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Recently I watched a cheerful movie also named Frozen where, spoiler alert, a skier is ripped apart by wolves. Between the horror, blood and gore, I found myself cheering for them. No, I’m not a sociopath. You see, two weeks ago, my dog Indy died of leishmaniasis. He was a beautiful three-year-old Siberian Husky.


Although not the sharpest of dogs (Average Working/Obedience Intelligence), huskies are an amazing breed full of history and heroic feats, very friendly and joyful. Bred for speed, work and agility by the Chukchis (semi-nomadic, reindeer-hunting people of extreme north-eastern Siberia), huskies have a happy disposition and work incredibly well together. They’re fierce in extreme conditions and low-maintenance in terms of food (thanks to their closeness to wolves). If you needed more power, you could add more dogs: 18 or 20 dogs could be hitched to a single sled, without fighting, which wasn’t possible with other breeds. And I find it adorable that their husky mothers would help train entire litters in the art of sledding.

In the 1930s, the Soviets tried to destroy every vestige of non-Soviet culture, including the dog breeds. Thankfully, the artic explorer Olaf Swenson exported the huskies to North America, saving them from disappearance. In 1909, very few people knew the Siberian Huskies in Alaska, when, against all bets made, a team of nine huskies arrived at third place in the All Alaska Sweepstakes Race. They couldn’t believe it. The small and light huskies proved them all wrong. Balto, the husky, and the Great Race of Mercy is an incredible story of perseverance, in which a great relay sled race took place across Alaska, to provide medical serum essential to assist in a deadly epidemic.

Last, but not least, Siberian Huskies are gorgeous. They have triangular, upright ears, and their double coating can have any color, from pure white to pure black, combinations included. Their eyes also have a lot of variety: blue, brown, green, amber, etc., and even mixed. They’re very silent, and when they make some noise, it’s mainly a howl. Our dog howled when he wanted to go outside. Their fluffy, fox-like tails evolved that way to protect their noses in extreme coldness: they lie with the nose covered in tail fur, making the famous and beautiful siberian swirl.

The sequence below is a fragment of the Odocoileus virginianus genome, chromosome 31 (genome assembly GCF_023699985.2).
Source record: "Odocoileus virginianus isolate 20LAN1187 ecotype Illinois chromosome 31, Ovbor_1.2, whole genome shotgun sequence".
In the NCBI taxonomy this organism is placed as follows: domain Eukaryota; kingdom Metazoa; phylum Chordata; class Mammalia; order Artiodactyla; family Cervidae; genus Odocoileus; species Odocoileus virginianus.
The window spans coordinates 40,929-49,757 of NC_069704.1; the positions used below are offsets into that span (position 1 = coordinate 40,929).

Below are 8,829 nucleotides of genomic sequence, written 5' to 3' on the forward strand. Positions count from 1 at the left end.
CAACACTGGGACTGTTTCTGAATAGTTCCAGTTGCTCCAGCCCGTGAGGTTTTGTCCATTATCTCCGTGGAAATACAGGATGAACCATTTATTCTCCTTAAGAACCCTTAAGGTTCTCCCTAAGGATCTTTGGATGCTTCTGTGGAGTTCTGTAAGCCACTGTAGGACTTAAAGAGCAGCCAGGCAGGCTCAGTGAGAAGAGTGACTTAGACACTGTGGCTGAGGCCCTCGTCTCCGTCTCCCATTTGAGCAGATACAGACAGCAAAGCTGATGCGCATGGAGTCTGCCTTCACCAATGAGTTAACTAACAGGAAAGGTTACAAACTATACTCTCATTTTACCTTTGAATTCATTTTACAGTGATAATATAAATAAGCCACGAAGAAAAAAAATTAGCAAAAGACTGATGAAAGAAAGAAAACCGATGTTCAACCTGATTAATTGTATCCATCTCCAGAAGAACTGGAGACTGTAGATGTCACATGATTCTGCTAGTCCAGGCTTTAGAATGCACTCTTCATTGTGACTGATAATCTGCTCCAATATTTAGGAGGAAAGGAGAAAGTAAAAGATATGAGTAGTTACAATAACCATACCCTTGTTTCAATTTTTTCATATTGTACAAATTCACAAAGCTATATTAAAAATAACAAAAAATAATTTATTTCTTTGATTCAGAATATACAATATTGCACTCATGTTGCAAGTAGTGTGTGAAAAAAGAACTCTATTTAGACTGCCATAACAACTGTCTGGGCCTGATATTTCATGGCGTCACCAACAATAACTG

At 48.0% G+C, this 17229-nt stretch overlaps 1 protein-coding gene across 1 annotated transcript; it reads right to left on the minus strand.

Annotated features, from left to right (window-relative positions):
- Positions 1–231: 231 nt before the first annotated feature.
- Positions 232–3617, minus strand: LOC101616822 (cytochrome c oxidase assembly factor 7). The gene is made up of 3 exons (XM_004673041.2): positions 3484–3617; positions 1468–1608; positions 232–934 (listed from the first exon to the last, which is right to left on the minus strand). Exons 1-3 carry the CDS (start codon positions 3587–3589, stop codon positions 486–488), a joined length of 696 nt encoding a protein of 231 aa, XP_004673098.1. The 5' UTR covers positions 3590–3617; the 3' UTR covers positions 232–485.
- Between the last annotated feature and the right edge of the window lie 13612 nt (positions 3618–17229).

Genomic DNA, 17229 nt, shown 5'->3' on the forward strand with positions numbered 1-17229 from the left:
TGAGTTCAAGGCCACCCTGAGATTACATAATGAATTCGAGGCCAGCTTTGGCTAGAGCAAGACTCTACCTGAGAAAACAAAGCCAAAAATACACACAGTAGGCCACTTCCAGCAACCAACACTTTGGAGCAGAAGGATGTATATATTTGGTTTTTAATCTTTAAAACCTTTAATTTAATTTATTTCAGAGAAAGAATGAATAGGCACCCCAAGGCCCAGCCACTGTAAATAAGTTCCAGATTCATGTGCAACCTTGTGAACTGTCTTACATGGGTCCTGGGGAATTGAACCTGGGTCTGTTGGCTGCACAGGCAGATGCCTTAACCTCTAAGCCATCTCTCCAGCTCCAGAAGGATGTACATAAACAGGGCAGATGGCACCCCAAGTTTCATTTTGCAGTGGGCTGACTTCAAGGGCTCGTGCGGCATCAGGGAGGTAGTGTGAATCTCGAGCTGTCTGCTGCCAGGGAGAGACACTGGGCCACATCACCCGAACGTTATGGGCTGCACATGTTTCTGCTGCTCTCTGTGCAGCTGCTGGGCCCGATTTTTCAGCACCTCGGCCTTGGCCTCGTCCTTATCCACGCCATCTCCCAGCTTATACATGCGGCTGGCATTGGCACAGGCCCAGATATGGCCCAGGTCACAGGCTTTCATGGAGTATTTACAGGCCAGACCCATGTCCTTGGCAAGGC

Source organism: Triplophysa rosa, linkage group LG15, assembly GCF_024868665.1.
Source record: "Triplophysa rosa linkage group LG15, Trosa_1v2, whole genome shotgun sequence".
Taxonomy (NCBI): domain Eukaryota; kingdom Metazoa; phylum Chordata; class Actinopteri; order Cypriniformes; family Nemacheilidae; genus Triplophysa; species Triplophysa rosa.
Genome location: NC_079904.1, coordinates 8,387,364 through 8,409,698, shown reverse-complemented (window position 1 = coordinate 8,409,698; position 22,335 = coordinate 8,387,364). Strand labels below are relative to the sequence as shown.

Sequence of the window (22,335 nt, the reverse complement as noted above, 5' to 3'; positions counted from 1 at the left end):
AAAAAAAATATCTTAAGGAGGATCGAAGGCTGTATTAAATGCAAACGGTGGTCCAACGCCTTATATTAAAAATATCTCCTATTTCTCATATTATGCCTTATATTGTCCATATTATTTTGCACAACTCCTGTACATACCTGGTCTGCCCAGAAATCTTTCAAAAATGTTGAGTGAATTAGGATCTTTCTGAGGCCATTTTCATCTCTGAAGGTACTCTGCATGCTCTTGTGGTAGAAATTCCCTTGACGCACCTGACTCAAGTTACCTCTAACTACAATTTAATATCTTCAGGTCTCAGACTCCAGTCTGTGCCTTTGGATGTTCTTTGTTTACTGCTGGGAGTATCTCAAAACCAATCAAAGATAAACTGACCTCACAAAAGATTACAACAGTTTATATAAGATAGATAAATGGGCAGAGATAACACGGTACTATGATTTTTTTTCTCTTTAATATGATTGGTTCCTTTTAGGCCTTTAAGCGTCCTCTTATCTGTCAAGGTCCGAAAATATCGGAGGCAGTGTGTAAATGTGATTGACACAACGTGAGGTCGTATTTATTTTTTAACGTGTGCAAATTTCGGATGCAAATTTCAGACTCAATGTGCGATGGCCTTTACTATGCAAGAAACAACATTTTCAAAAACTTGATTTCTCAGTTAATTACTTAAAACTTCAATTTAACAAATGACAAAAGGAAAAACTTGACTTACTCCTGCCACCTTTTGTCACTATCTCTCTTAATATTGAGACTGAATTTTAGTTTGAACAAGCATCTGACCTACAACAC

I know, I know. Nowadays, buying a dog isn’t the right thing to do. Ironically, the right thing to do is to adopt the bought dogs other people abandoned. I get that. Honestly. Mixed dogs are genetically superior, more intelligent, and will love you as deeply as any full-breed dog would. Buying or adopting a mixed dog is better for the species as a whole. Still, I loved owning a Siberian Husky.

With breeds, you can read all about them, where they came from, their expected personality, who they fit best, and so on. I loved watching a friendly wolf stretch in my living room. It was funny every time. I loved even more when he had the hiccups, snored, or breathed with his tongue out. He wasn’t very obedient, but he was the friendliest. I miss him deeply. How many times did I sing this while hugging him? Not enough, that’s how many.

I found out that their howl, at full power, could be heard at great distances. I shivered, thinking what could the animal be feeling, so tragic, or alarming, that he’d have the need to howl in such a way. I thought that I wouldn’t want to see that happening. Thankfully, it never did. The last painful howl wasn’t his.

Indy’s proper goodbye would have had some of his distant relatives howling in a chorus.


Feeling like he could be sick on the fucking bus at any moment, Charlie closed his eyes and tried to tame his stupid stomach. What a fucking disgrace it would be, and all thanks to the pills he took this morning. Fucking pills. Fucking teeth. The anesthesia could disguise the pain of ripping a vile tooth from the bone, but the feeling of ingrained uselessness remained.